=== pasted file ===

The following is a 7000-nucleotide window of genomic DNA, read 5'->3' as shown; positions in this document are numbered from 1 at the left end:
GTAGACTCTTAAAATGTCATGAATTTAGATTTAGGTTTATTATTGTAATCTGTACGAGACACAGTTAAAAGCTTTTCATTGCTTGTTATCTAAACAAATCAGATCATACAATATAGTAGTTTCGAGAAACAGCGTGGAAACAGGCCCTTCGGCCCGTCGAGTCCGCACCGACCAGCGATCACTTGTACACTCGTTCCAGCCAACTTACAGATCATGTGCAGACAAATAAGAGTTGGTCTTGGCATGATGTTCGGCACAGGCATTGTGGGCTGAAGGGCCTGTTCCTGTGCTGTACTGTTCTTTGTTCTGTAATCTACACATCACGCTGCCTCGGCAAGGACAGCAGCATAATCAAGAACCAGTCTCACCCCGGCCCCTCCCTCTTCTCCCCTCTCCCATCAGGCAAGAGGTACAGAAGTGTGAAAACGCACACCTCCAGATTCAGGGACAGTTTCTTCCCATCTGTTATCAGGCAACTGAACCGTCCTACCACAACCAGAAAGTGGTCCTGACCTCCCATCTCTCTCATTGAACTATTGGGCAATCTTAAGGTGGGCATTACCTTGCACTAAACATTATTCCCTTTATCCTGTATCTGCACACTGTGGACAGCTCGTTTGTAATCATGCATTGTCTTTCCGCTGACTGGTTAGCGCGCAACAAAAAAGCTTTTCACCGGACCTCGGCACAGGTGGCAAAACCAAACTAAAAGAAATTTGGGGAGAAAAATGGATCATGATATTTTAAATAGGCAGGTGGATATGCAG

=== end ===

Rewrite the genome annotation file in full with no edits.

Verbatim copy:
The following is a 7000-nucleotide window of genomic DNA, read 5'->3' as shown; positions in this document are numbered from 1 at the left end:
GTAGACTCTTAAAATGTCATGAATTTAGATTTAGGTTTATTATTGTAATCTGTACGAGACACAGTTAAAAGCTTTTCATTGCTTGTTATCTAAACAAATCAGATCATACAATATAGTAGTTTCGAGAAACAGCGTGGAAACAGGCCCTTCGGCCCGTCGAGTCCGCACCGACCAGCGATCACTTGTACACTCGTTCCAGCCAACTTACAGATCATGTGCAGACAAATAAGAGTTGGTCTTGGCATGATGTTCGGCACAGGCATTGTGGGCTGAAGGGCCTGTTCCTGTGCTGTACTGTTCTTTGTTCTGTAATCTACACATCACGCTGCCTCGGCAAGGACAGCAGCATAATCAAGAACCAGTCTCACCCCGGCCCCTCCCTCTTCTCCCCTCTCCCATCAGGCAAGAGGTACAGAAGTGTGAAAACGCACACCTCCAGATTCAGGGACAGTTTCTTCCCATCTGTTATCAGGCAACTGAACCGTCCTACCACAACCAGAAAGTGGTCCTGACCTCCCATCTCTCTCATTGAACTATTGGGCAATCTTAAGGTGGGCATTACCTTGCACTAAACATTATTCCCTTTATCCTGTATCTGCACACTGTGGACAGCTCGTTTGTAATCATGCATTGTCTTTCCGCTGACTGGTTAGCGCGCAACAAAAAAGCTTTTCACCGGACCTCGGCACAGGTGGCAAAACCAAACTAAAAGAAATTTGGGGAGAAAAATGGATCATGATATTTTAAATAGGCAGGTGGATATGCAG